Why as a writer bother with a several times a week blog? Isn’t it a distraction? Isn’t it a hassle?
It may now and then be a bit of a “hassle” as is anything we do upon which we impose “regularity” on ourselves. But it is not usually a “distraction” given when I am blogging chances are I would not then be writing for publication. Doing it, I have learned, far outweighs not doing it.
It is always easy for anyone to observe, “I have no time,” but time management in doing anything that is “self-employment” (and being a writer is essentially self-employment) is absolutely vital. You have to be disciplined. The blog enforces some discipline: you need to write quickly, cogently, and to work to be interesting to visitors; that is a challenging semi-weekly practice that is a regular warm up enabling me to tackle books. Many a morning I write a post, click publish, close the browser moments after… and go right over to typing in a manuscript.
Yes, a couple of months ago I had considered stepping back from here for a while. However, within days I realized that this “journal” is part of my writing routine by now. As I attempted to cut back on my postings, I found I was actually out of sorts without it as a focus.
What are its main specific benefits?:
1) It is a regular interaction with you as readers, and the chance to encounter new followers and to attract new readers.
2) I think out loud on here. I vent. I share what I’m working on. I get some feedback. I also share various non-writing activities, such as what it is like to live here, life issues, my travels, and whatever else that may come to my mind. (One of the reasons I call it my “journal.”) It is in many ways a “stress buster,” and in that sense it has become more important to me since I lost my mother and my uncle in late 2015.
3) It encourages me to write. If you work outside of any public gaze, it is easy not to finish a planned project. There are always excuses you can make as to why you did not write the book “last year.” I have in my time here encountered many other writers who blogged about writing books, but the blogs slowly “died” and the books never appeared. Yet if you are regularly telling everyone what you are doing, and, importantly, when you hope to have it finished, that is an extra impetus actually to finish it.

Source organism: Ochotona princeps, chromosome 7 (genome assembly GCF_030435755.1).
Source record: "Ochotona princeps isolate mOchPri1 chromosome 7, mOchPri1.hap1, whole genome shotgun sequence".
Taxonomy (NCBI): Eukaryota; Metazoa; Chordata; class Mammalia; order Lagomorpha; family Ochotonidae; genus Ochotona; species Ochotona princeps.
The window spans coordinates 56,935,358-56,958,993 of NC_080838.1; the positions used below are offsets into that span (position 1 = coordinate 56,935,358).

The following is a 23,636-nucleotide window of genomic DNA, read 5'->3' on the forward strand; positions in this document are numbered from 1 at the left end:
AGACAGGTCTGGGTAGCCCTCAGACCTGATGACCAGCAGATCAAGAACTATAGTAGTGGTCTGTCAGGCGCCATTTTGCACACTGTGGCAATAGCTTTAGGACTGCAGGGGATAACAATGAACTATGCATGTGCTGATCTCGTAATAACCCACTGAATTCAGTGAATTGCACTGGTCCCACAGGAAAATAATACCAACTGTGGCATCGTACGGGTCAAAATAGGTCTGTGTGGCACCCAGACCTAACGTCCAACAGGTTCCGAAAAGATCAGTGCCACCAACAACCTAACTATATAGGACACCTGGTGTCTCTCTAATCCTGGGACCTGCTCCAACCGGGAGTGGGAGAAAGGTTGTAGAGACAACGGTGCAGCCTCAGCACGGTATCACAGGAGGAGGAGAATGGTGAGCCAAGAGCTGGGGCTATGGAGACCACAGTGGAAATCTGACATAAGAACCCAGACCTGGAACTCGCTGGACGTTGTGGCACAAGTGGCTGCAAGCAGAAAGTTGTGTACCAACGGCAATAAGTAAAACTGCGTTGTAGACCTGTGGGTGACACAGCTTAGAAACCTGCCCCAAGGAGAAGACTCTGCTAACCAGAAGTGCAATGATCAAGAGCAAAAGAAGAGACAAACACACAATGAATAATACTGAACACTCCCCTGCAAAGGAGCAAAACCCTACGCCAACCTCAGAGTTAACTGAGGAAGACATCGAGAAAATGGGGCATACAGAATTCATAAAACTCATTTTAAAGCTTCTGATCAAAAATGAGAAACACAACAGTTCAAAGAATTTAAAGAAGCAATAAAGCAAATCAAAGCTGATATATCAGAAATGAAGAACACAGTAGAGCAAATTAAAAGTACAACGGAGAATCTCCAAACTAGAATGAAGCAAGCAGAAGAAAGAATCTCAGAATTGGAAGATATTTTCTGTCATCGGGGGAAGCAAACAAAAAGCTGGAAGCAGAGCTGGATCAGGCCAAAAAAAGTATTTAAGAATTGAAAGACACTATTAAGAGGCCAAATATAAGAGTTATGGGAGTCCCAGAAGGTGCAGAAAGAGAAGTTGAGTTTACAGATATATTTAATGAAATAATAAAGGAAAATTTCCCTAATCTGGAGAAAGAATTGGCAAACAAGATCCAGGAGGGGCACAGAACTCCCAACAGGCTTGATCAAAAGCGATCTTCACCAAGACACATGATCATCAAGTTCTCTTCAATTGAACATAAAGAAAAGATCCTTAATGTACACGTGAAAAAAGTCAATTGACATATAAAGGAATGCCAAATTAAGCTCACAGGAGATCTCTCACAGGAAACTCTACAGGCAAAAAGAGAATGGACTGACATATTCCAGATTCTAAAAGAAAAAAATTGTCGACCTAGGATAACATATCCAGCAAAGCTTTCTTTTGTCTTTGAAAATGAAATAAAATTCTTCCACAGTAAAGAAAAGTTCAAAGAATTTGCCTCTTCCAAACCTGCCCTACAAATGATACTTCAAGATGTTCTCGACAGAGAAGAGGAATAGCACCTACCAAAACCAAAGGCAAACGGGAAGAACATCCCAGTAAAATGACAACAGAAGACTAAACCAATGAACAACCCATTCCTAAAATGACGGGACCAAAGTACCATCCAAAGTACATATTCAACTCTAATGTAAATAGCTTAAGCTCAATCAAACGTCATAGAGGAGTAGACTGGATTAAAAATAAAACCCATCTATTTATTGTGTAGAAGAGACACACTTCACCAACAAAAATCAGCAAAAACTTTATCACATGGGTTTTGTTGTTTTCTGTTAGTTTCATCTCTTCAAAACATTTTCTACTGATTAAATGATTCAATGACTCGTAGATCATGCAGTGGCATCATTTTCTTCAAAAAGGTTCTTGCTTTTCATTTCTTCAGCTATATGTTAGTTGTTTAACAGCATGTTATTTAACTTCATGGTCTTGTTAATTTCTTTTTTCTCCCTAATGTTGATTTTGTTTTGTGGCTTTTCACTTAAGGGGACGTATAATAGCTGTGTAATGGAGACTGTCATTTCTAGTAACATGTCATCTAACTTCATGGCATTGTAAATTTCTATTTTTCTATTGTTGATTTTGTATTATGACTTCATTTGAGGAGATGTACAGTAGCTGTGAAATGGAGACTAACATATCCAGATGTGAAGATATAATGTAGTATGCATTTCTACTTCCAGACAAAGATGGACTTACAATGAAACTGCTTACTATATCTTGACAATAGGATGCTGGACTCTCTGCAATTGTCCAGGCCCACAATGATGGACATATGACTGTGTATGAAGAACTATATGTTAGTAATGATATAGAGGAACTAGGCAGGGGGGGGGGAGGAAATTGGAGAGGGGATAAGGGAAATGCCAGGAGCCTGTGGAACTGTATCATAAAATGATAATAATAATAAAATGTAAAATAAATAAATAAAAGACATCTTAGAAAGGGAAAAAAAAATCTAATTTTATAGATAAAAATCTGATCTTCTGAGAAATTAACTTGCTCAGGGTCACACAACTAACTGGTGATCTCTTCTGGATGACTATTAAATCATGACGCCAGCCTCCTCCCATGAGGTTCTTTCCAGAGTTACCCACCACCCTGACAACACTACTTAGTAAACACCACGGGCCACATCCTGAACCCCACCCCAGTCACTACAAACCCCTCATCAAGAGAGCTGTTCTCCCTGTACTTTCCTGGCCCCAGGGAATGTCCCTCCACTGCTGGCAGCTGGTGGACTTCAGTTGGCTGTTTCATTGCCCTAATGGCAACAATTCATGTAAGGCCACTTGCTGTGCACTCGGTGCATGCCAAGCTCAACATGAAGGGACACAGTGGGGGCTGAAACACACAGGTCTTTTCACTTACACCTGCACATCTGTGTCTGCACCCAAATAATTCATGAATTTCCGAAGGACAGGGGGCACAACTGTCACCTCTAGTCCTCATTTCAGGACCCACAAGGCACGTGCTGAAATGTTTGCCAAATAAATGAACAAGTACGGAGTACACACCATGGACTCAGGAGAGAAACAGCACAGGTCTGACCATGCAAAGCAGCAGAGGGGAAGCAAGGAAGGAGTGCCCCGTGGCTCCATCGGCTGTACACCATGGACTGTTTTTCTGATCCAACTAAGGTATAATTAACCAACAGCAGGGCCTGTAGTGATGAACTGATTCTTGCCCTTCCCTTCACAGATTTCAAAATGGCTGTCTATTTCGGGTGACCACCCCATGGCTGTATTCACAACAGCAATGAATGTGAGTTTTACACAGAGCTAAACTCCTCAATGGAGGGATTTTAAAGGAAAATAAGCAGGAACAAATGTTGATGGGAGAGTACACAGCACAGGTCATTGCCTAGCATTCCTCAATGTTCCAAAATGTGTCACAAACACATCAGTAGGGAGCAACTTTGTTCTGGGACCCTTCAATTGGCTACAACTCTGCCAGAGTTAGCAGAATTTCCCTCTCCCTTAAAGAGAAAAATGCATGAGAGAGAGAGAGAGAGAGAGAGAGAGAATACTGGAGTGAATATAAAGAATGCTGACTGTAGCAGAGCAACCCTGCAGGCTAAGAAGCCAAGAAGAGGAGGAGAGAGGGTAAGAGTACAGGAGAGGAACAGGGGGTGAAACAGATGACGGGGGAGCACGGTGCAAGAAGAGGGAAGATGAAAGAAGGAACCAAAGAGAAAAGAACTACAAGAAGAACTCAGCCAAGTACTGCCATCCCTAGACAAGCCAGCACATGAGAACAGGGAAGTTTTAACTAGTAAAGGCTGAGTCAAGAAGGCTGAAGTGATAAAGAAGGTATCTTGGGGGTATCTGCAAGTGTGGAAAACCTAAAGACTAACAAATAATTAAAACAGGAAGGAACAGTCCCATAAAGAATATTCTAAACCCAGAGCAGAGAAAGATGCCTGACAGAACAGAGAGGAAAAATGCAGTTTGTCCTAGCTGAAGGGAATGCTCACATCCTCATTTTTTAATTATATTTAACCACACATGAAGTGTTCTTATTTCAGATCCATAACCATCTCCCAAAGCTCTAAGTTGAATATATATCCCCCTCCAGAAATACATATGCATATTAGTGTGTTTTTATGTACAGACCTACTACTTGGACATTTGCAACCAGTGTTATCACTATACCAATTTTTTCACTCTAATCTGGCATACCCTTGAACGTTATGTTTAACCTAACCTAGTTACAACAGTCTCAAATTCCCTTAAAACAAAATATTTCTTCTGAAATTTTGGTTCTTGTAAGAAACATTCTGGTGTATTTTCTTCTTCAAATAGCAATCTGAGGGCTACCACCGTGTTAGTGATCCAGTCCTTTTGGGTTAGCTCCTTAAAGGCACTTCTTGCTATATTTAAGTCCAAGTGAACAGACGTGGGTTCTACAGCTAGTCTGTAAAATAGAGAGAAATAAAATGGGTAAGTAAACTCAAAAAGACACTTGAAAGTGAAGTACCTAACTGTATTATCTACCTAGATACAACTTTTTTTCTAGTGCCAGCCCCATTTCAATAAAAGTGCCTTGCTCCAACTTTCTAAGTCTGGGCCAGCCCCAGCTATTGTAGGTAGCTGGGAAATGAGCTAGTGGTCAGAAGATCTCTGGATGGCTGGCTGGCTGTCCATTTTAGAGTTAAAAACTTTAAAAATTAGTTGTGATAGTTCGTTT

I wrote Passports (during 2012-13) prior to the existence of this blog or any related social media. I began this only after the book was released in December 2013. Indeed early on I had worked on that book for several months without saying a word about it to friends and family.
On more than a few occasions I was at our PC in the Catskills (where I wrote much of it) at “5 O’Clock in the mornings.” I was secretive about it because I was doing it on the side and feared I was perhaps making a fool out of myself. Above all I felt there was no point revealing what I was up to in case I abandoned the entire idea of writing it.
But as it began to look like I could actually finish it, but long before it was finished, I finally started letting those closest to me know what I was doing. Once the cat was out of the bag, in many respects I had to finish it. Their knowledge encouraged me to move on to its end.
When I emailed it from America to here in England to the first person (besides my wife) to see the full rough draft, and she came back to me a few days later that she was floored, declared she loved it, and encouraged me to clean it up and complete it, and that she would help me do so, well, that was that.
Now this blog is my writing home online. That is why I am here. 🙂